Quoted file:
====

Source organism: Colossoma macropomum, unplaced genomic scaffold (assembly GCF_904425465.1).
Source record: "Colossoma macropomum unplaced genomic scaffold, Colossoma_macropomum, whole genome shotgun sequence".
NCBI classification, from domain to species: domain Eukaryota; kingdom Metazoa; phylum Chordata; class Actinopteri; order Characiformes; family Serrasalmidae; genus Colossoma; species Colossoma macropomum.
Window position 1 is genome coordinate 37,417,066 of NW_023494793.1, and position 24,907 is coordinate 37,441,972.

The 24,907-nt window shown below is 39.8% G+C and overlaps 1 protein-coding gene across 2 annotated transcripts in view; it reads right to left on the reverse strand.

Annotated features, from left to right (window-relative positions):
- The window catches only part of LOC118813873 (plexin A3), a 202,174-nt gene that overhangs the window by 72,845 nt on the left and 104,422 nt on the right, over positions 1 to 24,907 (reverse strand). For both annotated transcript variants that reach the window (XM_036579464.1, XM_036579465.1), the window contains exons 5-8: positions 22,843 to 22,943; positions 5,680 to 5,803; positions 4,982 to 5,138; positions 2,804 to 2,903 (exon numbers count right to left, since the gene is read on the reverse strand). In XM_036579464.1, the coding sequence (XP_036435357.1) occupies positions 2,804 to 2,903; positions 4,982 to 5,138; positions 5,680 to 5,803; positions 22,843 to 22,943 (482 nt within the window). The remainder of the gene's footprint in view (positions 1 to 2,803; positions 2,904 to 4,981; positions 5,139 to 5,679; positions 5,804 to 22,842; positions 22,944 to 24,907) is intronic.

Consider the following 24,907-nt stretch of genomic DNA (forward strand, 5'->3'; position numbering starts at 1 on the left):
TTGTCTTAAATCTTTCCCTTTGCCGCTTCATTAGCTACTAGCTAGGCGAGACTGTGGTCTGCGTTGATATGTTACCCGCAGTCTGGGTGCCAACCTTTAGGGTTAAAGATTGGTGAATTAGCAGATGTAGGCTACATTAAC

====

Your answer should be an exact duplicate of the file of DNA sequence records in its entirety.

Source organism: Colossoma macropomum, unplaced genomic scaffold (assembly GCF_904425465.1).
Source record: "Colossoma macropomum unplaced genomic scaffold, Colossoma_macropomum, whole genome shotgun sequence".
NCBI classification, from domain to species: domain Eukaryota; kingdom Metazoa; phylum Chordata; class Actinopteri; order Characiformes; family Serrasalmidae; genus Colossoma; species Colossoma macropomum.
Window position 1 is genome coordinate 37,417,066 of NW_023494793.1, and position 24,907 is coordinate 37,441,972.

The 24,907-nt window shown below is 39.8% G+C and overlaps 1 protein-coding gene across 2 annotated transcripts in view; it reads right to left on the reverse strand.

Annotated features, from left to right (window-relative positions):
- The window catches only part of LOC118813873 (plexin A3), a 202,174-nt gene that overhangs the window by 72,845 nt on the left and 104,422 nt on the right, over positions 1 to 24,907 (reverse strand). For both annotated transcript variants that reach the window (XM_036579464.1, XM_036579465.1), the window contains exons 5-8: positions 22,843 to 22,943; positions 5,680 to 5,803; positions 4,982 to 5,138; positions 2,804 to 2,903 (exon numbers count right to left, since the gene is read on the reverse strand). In XM_036579464.1, the coding sequence (XP_036435357.1) occupies positions 2,804 to 2,903; positions 4,982 to 5,138; positions 5,680 to 5,803; positions 22,843 to 22,943 (482 nt within the window). The remainder of the gene's footprint in view (positions 1 to 2,803; positions 2,904 to 4,981; positions 5,139 to 5,679; positions 5,804 to 22,842; positions 22,944 to 24,907) is intronic.

Consider the following 24,907-nt stretch of genomic DNA (forward strand, 5'->3'; position numbering starts at 1 on the left):
TTGTCTTAAATCTTTCCCTTTGCCGCTTCATTAGCTACTAGCTAGGCGAGACTGTGGTCTGCGTTGATATGTTACCCGCAGTCTGGGTGCCAACCTTTAGGGTTAAAGATTGGTGAATTAGCAGATGTAGGCTACATTAAC